February 27, 2017 11:45 PM, EST

Michelin Expands Tire Maintenance Program

MichelinJoseph Terry/Transport Topics

NASHVILLE, Tenn. — Upgrades to its tire maintenance program and adding RFID, or Radio Frequency Identification Technology, to its truck tires and retreads represent a continued expansion of Michelin Americas Truck Tires’ products and services and are intended to put its emergency road service “out of business,” an executive with the company said.

The company said 95% of the tires it produces now come with an RFID sensor that will allow fleets to digitally monitor the tire assets in their fleets throughout their life, Adam Murphy, vice president of marketing for Michelin Americas Truck Tires, told Transport Topics Feb. 27 during the Technology & Maintenance Council’s annual meeting in Nashville.

At the TMC meeting in 2015, the company first announced the Michelin Tire Care service, a tire maintenance program that is offered to fleet customers, digitally enabled by a tire check device, Murphy said.

According to the company’s Feb. 27 announcement on the latest upgrades, in the past year, 20% of vehicles inspected in the Michelin Tire Care program made up a “red tag” event, or critical issues that require immediate attention to avoid a CSA violation, for example, while 63% of vehicles inspected reported a “yellow tag” event, an issue that results in additional long-term costs.

Michelin said it’s introducing upgrades to enhance Tire Care for all types of fleets. These include, among others: improved hardware and software, actionable fleet dashboard and “red tag resolution."

The latest program upgrade “essentially is designed to put our Michelin On Call emergency road service offer out of business by helping fleets to proactively catch potential tire-related issues before the truck goes out on the road and have to an endure an expensive and time-consuming emergency road service call,” Murphy said.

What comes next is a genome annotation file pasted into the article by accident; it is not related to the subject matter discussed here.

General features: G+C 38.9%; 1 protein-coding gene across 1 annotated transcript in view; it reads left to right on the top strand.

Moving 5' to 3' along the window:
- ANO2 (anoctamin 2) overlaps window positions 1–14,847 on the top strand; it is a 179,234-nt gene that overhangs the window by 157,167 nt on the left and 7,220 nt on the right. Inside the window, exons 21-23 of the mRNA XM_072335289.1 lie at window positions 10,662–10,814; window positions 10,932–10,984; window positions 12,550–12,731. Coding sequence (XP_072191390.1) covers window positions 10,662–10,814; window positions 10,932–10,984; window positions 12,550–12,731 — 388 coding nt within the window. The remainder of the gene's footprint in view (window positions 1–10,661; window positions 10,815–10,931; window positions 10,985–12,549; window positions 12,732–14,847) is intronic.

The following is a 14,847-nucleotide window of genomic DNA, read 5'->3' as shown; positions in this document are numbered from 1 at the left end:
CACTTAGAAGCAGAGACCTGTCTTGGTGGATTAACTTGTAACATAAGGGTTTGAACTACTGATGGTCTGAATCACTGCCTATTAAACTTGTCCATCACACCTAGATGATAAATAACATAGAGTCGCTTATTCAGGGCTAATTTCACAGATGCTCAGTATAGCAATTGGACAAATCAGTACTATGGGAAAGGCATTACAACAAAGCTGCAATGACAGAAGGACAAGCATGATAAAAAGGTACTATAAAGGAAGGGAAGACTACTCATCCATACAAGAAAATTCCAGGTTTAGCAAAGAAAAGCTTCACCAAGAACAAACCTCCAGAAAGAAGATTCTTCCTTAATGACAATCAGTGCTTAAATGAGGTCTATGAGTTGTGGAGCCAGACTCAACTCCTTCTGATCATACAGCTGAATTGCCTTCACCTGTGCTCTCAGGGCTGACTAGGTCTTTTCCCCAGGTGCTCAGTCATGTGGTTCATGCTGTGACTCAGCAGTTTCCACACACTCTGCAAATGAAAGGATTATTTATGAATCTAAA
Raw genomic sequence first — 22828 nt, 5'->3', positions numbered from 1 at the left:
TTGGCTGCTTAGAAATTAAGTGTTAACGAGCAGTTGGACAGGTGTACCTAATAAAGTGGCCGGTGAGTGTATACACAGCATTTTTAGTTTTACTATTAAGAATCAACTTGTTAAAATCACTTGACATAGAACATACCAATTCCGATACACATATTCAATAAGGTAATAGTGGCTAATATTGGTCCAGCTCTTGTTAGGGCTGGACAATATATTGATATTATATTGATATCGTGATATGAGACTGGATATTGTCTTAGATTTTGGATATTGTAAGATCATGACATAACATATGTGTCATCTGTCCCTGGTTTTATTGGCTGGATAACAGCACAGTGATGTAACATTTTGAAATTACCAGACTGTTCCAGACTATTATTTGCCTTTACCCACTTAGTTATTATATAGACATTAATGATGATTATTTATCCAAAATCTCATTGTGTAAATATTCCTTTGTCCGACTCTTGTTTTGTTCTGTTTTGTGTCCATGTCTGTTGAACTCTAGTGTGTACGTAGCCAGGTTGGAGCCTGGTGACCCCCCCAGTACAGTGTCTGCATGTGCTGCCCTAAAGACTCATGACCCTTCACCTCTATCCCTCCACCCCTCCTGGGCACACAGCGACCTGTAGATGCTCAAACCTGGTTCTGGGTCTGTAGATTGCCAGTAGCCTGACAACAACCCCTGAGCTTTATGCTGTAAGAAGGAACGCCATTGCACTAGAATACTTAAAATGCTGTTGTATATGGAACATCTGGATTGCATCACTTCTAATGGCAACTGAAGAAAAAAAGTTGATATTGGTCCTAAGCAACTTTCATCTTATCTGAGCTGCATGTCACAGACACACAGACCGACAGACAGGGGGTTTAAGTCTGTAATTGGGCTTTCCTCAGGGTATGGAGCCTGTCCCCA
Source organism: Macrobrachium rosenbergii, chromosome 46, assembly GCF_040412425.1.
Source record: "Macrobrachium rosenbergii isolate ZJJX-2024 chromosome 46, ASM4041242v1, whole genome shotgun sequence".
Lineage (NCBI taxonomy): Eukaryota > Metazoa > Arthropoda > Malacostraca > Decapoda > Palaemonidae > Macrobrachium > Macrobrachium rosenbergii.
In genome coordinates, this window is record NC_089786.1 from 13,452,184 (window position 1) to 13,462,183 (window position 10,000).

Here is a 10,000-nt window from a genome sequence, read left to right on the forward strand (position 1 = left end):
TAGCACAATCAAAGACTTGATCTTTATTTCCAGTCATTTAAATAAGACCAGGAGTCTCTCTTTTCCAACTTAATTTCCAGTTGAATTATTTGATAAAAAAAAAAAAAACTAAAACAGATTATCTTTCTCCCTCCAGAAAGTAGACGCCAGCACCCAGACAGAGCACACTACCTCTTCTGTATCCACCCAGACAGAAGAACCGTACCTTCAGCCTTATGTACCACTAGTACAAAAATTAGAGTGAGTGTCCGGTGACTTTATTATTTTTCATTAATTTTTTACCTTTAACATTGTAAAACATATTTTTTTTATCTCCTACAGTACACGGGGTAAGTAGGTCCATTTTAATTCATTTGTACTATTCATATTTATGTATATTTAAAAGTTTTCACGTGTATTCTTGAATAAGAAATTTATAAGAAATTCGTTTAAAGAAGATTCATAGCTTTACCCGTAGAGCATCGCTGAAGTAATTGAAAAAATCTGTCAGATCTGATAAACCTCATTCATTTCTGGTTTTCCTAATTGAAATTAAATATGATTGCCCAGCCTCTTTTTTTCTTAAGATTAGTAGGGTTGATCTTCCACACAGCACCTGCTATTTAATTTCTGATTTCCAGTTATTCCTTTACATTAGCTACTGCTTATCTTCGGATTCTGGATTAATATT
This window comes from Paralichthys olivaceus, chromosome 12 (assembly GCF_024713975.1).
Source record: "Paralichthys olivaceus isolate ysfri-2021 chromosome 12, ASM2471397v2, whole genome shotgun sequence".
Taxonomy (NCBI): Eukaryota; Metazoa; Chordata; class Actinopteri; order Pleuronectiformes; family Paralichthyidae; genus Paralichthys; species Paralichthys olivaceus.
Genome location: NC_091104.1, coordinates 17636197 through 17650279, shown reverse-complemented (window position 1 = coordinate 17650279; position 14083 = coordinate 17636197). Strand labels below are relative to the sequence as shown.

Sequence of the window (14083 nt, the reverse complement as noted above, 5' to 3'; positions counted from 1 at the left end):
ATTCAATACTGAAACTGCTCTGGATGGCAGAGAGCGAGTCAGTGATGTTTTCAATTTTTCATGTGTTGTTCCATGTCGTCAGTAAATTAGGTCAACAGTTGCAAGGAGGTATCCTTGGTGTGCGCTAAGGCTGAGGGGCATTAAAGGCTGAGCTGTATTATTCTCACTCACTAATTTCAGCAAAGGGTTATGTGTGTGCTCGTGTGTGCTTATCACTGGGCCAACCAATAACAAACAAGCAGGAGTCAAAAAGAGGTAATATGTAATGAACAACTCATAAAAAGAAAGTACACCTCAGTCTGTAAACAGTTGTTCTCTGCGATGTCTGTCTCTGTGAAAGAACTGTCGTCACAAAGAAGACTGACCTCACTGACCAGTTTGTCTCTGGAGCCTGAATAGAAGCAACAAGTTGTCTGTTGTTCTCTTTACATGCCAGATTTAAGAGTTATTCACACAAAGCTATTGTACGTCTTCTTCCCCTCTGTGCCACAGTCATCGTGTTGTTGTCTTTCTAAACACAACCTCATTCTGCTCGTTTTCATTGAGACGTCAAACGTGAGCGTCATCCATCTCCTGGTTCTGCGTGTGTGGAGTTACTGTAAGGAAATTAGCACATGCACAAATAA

The company launched On Call in 2010 and grew it from 10,000 emergency road service events per year to now 300,000 such events per year, Murphy said.

On Call, he said, will remain viable for the “forseeable future,” but Michelin wants to help fleets reduce the number of emergency road service events they experience through Tire Care, Murphy said, adding Tire Care is “a comprehensive program that is digitally enabled.”

It allows fleets to prevent potential issues before they happen and to “optimize their tire life, optimize their fuel economy and collect valuable data to which they can perform analytics and help to make even smarter decisions about how to best manage tires within their fleet,” Murphy said.

As to the costs for fleets, historically, fleets have paid $15 per inspection, he said, but noted the company also is now offering a flat hourly rate.

“You can imagine if you’re a very large fleet with thousands of tractors and thousands of trailers and you’re paying on a per-inspection basis, from an administration standpoint, that can become quite complicated and frankly, it adds unnecessary overhead,” Murphy said, adding Michelin is now providing simpler billing.

According to its announcement, in addition to a flat per-inspection fee, the new hourly pricing options provide a tire maintenance program rolled into one set hourly rate. 

On Feb. 1, Michelin North America announced price increases in North America of up to 8% for heavy-duty truck tires and others it sells, adding it would roll out the exact increases separately. It is the first price increase since 2012.

“From our standpoint, we have not raised prices really over the last five years,” Murphy said, and noted that adding the upgrades and RFID, for example, add costs. “All of those things come at a cost,” he said. “So we feel like the relatively minor price increases that ourselves and most other tire manufacturers have announced are much more than compensated by the additional value that we have been able to bring with some of these offers over the past few years.”